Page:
The advantages it has are:

  • Doesn't stretch as much as copper and other good conductors (which changes the resonant frequency)
  • Stronger than other wires, so when you don't need a large gauge for electrical reasons, you can save on weight and size and still have sufficient strength for self support
  • Less expensive than copper wire of a similar gauge, strength, and electrical capacity at RF frequencies
  • More conductive than steel

It does have a few disadvantages:

  • More expensive than steel wire of a similar gauge and strength
  • Have to correctly seal the ends to avoid oxidation of the center steel conductor

Keep in mind that at frequencies between 3.5MHz and 30MHz the conductor's skin depth, the depth at which 63% of the electrical current flows, is between 35uM and 12uM for copper wire. The link you gave has 30% or more copper, which provides a total copper skin depth much greater than 35uM, so the majority of the current will be carried in the copper cladding at the frequencies we are interested in for HF and higher frequency antennas.

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  • $\begingroup$ That's the skin depth for copper wire. Are you sure that the skin depth for copper clad steel wire is the same? Can you cite references or show some math? $\endgroup$ – Phil Frost - W8II Feb 10 '14 at 18:23
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    $\begingroup$ "Skin depth also varies as the inverse square root of the permeability of the conductor. In the case of iron, its conductivity is about 1/7 that of copper. However being ferromagnetic its permeability is about 10,000 times greater. This reduces the skin depth for iron to about 1/38 that of copper" (source) In effect, the steel wire's additional permeability pushes the electrons further away from the center of the wire, actually forcing most of the current onto the copper cladding. $\endgroup$ – Adam Davis Feb 10 '14 at 19:59
  • $\begingroup$ You're right to consider this, and it's worth further investigation, but when you're talking about,say, 18awg wire, 30% of which is copper, you have plenty of copper on the outside - over 10x the copper's skin depth, and 30-50x the steel's skin depth (depending on its permeability). At worst it can't handle the current an 18awg copper wire can, but its effective resistance will not be greater since the majority of the current at frequency will travel in the copper. Overall you'll actually find the AC resistance of the wire is lower than the DC resistance. $\endgroup$ – Adam Davis Feb 10 '14 at 20:02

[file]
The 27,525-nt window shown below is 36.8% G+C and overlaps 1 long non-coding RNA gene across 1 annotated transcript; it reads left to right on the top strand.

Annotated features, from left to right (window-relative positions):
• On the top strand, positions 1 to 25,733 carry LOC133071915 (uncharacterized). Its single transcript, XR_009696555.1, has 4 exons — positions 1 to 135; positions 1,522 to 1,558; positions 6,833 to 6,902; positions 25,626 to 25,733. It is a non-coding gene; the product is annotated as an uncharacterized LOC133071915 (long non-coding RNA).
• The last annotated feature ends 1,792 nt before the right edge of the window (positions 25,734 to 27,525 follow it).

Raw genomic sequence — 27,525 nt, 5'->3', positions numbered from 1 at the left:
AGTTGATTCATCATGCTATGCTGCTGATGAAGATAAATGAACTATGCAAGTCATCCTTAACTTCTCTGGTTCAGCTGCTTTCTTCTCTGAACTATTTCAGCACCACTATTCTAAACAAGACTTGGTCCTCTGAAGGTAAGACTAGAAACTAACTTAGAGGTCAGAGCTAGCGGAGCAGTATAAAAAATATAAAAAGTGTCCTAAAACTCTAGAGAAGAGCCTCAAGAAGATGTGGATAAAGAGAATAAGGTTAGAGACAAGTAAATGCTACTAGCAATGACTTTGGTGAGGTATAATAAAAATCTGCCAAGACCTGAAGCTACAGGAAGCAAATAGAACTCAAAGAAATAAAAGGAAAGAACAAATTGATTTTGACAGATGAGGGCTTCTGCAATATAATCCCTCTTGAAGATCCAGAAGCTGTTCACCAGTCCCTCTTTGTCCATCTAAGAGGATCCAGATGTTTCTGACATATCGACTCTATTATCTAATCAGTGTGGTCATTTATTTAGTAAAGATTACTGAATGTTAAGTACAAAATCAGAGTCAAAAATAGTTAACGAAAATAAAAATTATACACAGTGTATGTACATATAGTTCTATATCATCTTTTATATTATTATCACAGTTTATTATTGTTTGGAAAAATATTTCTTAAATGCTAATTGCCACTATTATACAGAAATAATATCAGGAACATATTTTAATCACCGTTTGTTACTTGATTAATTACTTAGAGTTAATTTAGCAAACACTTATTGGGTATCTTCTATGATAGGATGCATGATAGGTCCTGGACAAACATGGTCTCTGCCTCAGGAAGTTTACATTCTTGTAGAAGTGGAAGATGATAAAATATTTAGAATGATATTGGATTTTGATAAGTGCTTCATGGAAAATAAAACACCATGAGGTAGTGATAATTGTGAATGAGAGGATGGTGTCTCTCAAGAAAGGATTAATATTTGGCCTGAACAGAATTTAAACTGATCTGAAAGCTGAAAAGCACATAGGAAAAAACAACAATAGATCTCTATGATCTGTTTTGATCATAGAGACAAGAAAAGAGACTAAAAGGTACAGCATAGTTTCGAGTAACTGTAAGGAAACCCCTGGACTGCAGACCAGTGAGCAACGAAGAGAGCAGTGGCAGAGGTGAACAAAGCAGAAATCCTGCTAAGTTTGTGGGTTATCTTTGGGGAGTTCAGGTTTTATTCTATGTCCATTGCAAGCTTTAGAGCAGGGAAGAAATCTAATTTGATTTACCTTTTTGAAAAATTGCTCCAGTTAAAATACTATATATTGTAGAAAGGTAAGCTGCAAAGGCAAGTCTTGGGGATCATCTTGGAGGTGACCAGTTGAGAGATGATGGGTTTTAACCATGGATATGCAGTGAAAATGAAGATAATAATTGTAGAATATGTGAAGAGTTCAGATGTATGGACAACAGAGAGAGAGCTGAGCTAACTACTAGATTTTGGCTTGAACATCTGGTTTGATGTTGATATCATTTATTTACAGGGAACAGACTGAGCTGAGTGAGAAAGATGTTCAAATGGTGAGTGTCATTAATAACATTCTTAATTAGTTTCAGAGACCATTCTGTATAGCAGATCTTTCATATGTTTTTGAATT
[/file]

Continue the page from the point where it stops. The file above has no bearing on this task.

• $\begingroup$ So the only case you'd need to worry about it is if you're trying to transmit significant power, and then you'd need to worry about antenna heating. Anything up to 100W can be handled by 18awg 30% copper clad steel wire without question. It will handle much higher power, but you'd have to do the math (or testing) to verify the actual power handling capability. $\endgroup$ – Adam Davis Feb 10 '14 at 20:05
  • $\begingroup$ What about hysteresis losses in the iron? While I don't doubt that most of the current will flow in the copper, we must consider the mechanism by which it got there before we can say it's not without loss. As we demonstrate with radios every time we use them, a moving electric charge can affect and be affected by its surroundings. $\endgroup$ – Phil Frost - W8II Feb 10 '14 at 20:25